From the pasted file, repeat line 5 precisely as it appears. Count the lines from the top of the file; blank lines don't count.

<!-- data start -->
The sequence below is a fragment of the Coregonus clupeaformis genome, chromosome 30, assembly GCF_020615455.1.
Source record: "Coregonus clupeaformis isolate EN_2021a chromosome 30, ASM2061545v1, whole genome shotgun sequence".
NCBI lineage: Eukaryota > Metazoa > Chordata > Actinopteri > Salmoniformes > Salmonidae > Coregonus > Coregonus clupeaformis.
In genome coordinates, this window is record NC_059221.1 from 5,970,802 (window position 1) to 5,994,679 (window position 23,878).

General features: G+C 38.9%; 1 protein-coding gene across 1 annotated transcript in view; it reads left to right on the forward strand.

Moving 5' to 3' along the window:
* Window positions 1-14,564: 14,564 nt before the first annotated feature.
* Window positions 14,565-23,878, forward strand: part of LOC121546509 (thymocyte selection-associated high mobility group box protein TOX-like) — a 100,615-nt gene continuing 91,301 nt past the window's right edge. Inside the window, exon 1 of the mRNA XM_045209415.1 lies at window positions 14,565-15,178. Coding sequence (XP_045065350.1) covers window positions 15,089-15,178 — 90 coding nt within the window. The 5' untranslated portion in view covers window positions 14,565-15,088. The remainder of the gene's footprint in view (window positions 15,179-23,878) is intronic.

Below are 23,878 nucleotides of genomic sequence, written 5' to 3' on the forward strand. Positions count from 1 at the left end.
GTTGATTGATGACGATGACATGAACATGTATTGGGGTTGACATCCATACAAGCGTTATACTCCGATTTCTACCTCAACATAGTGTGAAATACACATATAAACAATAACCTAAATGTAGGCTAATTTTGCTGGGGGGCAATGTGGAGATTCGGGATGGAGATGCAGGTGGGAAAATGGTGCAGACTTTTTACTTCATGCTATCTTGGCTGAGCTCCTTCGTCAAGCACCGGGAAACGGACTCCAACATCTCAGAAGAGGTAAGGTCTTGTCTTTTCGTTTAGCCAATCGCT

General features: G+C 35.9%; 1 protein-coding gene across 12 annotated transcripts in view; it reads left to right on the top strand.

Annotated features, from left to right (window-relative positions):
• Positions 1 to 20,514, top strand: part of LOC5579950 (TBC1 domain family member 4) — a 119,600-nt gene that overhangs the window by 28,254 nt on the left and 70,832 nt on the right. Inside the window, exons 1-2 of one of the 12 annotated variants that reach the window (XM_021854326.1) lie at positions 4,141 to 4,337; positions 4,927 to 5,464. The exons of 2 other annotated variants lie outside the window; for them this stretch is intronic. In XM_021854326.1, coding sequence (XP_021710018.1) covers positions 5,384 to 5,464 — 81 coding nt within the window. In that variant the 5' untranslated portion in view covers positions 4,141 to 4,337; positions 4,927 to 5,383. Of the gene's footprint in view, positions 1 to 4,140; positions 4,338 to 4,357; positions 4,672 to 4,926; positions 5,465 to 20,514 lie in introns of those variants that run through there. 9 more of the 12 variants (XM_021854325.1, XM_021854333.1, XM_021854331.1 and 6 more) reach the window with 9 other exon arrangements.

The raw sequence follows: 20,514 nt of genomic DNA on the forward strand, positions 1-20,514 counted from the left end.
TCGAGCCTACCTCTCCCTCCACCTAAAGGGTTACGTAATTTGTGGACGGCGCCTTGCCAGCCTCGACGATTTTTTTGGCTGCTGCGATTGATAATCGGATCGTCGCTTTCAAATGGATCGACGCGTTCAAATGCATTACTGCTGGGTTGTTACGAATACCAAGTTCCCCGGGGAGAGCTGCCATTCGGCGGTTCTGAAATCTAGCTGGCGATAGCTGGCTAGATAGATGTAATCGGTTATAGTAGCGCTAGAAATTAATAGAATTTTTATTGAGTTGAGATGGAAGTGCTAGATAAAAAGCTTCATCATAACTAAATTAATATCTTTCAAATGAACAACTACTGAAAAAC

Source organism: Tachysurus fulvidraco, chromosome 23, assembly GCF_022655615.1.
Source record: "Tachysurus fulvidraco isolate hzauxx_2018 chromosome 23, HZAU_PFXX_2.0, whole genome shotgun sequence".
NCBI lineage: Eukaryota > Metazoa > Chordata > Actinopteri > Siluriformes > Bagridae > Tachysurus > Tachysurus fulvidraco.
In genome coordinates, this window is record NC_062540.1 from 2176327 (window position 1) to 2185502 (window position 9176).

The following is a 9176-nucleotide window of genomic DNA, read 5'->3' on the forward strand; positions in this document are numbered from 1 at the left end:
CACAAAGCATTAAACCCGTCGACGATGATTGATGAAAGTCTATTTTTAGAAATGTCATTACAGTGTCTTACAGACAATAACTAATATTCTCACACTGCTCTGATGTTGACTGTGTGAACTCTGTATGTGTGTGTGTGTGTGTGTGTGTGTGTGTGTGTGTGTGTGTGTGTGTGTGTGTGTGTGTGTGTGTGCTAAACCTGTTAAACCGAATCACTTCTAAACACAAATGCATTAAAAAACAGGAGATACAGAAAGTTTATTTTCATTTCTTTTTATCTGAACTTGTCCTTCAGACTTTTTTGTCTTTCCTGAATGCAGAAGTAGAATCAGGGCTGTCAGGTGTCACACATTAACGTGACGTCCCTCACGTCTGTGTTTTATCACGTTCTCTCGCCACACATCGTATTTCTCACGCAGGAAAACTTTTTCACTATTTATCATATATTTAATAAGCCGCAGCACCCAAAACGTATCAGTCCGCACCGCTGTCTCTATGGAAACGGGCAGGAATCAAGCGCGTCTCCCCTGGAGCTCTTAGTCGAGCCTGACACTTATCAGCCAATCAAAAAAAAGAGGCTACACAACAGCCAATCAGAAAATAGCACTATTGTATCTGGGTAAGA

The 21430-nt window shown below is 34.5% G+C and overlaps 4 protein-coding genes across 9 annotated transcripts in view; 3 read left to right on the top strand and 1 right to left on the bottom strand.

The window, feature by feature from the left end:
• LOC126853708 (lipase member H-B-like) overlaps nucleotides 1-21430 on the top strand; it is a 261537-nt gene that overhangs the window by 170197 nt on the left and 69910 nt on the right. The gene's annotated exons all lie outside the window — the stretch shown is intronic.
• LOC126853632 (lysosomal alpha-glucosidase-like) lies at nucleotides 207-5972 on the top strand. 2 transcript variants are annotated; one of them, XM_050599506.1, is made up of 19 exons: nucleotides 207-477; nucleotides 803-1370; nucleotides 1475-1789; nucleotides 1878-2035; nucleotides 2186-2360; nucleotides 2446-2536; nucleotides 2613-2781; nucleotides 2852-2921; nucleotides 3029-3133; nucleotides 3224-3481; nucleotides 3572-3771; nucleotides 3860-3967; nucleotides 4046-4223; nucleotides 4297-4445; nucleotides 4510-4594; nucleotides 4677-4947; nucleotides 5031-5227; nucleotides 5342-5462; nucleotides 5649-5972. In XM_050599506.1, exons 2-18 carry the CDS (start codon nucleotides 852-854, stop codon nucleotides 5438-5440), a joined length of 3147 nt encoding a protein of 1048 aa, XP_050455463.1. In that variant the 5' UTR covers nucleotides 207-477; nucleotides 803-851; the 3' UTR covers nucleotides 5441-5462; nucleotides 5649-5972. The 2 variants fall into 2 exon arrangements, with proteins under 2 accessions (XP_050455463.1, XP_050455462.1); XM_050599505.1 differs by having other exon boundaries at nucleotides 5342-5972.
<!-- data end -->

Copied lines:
General features: G+C 38.9%; 1 protein-coding gene across 1 annotated transcript in view; it reads left to right on the forward strand.